Banking-as-a-service (BaaS) has risen ever stronger over the course of 2022 and 2023. Global market value is predicted to rise at a rate of 16.2% between 2022-2030, driven by digital transformation and increased interest in embedded finance options.
But within this boom of BaaS, cracks are starting to show.
On October 8, 2023, Jason Mikula wrote an explosive report on the trouble between the BaaS platform, Synapse, and Evolve Bank. The pair had entered into a partnership in 2017, and the going hadn’t been easy. Mikula’s report told of a history of discrepancies in transfers, many of which had apparently remained unresolved.
According to Mikula, the reconciliation problems were “astonishing,” differing, at times, by millions. He quoted a 2022 email from Evolve’s open banking controller, Chris Vendetti, which stated, “The balances tend to differ a couple hundred million on the daily. I am comparing the Synapse data to the FBO for consumer and business users. Are there other Evolve core accounts that we should take into consideration for the totals?”
Reconciliation issues became a significant area of friction for the two entities, reaching a head in September 2023, when Evolve terminated the relationship with Synapse. A deficit of €13 million between the parties now hangs in the air, with both parties holding the other responsible.
How could such an “astonishing” deficit have occurred between two established, regulated entities?
The answer could lie in their use of middleware, a common approach for BaaS systems.
The Middleware Approach to BaaS
“Most of the banking as a service platforms that exist build a thing called middleware,” said Ahon Sarkar, general manager, Helix by Q2. He explained that the majority of US banks use traditional core systems for back office operations of their products. The bank’s core is what the customers of BaaS companies want to access.
“It’s old, it runs in batch, but it does things like open accounts and onboard customers effectively,” Sarkar continued. “So a lot of BaaS platforms opted to build an API layer on top of this core that would allow their customers to do things like launch cards quickly…They didn’t rebuild the core.”
Helix, by Q2, since its inception, has focused on building cloud-based core systems for their BaaS solutions. Today, Q2 has extended this approach with its Q2 Fabric solution, providing banks with new cores to build their own personalized digital products.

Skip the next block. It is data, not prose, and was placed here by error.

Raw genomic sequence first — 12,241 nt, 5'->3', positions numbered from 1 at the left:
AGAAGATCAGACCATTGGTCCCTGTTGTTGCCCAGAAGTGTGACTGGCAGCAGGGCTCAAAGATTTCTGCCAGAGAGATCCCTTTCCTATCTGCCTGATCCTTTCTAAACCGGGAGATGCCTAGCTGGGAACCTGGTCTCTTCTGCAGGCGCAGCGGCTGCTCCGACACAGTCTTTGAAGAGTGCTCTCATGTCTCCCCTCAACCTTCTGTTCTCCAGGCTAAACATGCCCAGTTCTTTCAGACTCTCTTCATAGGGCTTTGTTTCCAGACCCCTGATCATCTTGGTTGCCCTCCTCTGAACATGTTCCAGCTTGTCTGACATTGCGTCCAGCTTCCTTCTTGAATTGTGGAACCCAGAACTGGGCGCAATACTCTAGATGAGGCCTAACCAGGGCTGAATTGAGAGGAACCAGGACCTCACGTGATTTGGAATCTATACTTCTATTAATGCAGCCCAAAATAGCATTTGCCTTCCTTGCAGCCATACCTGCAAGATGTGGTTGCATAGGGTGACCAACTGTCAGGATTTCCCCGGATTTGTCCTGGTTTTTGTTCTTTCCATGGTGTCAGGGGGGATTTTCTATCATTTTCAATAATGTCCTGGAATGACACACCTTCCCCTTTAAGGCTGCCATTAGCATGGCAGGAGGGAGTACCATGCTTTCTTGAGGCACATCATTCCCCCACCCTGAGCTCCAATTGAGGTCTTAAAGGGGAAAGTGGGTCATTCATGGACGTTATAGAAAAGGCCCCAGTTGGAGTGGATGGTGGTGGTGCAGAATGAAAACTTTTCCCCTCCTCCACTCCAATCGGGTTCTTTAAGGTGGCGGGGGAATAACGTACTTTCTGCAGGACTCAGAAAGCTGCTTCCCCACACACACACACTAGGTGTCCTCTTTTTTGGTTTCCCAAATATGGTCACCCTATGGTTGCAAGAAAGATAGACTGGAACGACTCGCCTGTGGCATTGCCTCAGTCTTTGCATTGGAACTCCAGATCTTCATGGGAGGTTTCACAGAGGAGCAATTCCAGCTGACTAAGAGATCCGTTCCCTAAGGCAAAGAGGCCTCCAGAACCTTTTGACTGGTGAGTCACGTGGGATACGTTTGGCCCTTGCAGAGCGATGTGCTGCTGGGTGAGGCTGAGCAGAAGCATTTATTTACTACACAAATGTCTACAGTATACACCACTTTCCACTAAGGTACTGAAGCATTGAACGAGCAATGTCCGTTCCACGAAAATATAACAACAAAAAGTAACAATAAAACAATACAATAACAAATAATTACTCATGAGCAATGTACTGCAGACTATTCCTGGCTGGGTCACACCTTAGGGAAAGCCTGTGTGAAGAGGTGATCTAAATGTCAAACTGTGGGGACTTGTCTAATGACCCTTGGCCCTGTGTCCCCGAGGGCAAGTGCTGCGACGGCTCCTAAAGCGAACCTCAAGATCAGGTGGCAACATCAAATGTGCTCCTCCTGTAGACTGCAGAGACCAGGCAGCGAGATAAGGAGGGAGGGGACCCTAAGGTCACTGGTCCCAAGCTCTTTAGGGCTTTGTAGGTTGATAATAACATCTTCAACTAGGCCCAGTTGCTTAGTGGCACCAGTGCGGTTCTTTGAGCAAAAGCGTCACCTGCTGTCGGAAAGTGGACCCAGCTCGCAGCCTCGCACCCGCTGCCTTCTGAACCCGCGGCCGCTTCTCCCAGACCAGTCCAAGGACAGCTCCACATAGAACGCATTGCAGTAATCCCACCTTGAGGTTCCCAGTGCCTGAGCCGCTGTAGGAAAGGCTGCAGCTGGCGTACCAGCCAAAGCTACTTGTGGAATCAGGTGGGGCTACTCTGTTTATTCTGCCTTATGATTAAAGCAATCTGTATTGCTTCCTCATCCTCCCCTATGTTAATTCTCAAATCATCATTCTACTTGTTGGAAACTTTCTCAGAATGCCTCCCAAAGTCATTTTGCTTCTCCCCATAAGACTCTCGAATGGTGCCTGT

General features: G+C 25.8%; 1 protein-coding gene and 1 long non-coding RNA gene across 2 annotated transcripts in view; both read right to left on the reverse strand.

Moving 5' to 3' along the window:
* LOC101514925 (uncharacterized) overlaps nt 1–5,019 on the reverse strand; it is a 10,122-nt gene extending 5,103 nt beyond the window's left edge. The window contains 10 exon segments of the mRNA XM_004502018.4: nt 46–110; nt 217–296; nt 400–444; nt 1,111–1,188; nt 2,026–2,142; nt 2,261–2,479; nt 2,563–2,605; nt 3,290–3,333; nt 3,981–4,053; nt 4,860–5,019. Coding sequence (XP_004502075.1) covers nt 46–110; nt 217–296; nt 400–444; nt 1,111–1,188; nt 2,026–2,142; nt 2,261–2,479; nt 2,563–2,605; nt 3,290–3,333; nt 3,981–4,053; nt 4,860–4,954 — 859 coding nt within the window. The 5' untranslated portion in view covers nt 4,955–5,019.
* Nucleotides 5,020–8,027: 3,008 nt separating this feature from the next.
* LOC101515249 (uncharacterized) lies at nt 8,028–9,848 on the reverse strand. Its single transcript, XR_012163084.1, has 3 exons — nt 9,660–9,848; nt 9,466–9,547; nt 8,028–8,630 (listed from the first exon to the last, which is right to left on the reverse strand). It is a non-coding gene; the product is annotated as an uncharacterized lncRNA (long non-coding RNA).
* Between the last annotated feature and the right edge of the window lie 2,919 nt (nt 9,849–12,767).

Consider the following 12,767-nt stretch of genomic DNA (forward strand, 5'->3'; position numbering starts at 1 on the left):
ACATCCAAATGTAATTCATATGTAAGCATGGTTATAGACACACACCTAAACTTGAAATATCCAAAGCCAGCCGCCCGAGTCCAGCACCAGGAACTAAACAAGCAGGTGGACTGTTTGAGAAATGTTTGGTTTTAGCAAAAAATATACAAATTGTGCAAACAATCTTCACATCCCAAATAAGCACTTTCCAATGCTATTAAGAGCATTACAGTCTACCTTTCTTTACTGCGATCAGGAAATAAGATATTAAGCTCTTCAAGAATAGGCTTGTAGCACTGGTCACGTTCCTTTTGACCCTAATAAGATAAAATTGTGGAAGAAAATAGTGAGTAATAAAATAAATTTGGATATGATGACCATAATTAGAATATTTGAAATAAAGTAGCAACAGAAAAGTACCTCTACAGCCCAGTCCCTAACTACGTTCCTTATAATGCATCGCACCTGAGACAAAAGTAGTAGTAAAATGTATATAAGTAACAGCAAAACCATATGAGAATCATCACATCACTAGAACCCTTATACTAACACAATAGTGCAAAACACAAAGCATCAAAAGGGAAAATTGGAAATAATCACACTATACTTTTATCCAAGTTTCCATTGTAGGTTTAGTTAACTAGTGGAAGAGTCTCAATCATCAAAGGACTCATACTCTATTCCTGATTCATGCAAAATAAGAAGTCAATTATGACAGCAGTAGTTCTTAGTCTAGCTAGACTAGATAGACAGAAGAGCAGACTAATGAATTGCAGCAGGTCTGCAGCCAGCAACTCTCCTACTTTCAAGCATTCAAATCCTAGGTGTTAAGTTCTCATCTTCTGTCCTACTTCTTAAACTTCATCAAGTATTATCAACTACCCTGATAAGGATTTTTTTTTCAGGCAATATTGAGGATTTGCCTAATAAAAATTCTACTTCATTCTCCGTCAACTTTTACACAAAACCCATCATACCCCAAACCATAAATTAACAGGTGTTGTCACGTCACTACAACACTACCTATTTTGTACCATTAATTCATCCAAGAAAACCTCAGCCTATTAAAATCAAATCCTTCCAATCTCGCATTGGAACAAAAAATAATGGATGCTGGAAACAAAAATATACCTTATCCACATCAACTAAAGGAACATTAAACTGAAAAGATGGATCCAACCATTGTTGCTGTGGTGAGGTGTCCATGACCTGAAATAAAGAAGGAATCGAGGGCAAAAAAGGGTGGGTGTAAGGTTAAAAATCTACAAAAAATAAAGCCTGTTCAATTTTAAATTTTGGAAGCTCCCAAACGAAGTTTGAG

“The problem with not rebuilding the core is, it’s kind of like taking a Fiat 500 and taking out the body and then putting a Ferrari body on top. It’s still a Fiat 500 underneath. The approach allowed people to launch products quickly, but the moment you needed to actually access the real core, you couldn’t do that. Ultimately, it’s a wrapper around the traditional business.”
He explained that this approach can cause a delay in reconciliation between the two systems. The information collected by BaaS systems is often copied to the bank’s core at the end of each day, which can create points of failure and errors in reconciliation and money movement that are difficult to identify.
“It’s not a real-time source of truth,” he continued. “It’s different sources of truth that like communicate with each other at the end of the day and update themselves.”
The division between the two systems can also affect visibility within the bank.
“In many cases, consumer accounts from the BaaS provider are set up in the bank in what’s called an FBO account, as opposed to like real bank accounts for real people,” he said. “They create one big bank account for the client. And they just subledger all the individual customers underneath. So from the bank’s perspective, they’re seeing one big $50 million account, not 500,000 customers with different balances.”
While BaaS services are, for the most part, compliant with regulatory standards, they have attracted increased scrutiny as the popularity of the sector has increased. The delay between the systems and the separation of the BaaS and bank cores have attracted concern over banks’ oversight.
While news of discrepancies to the extent seen between Synapse and Evolve is uncommon, the makeup of middleware, with a lack of “real-time truth,” indicates how it could come about.
Isabelle is a journalist for Fintech Nexus News and leads the Fintech Coffee Break podcast.
Isabelle's interest in fintech comes from a yearning to understand society's rapid digitalization and its potential, a topic she has often addressed during her academic pursuits and journalistic career.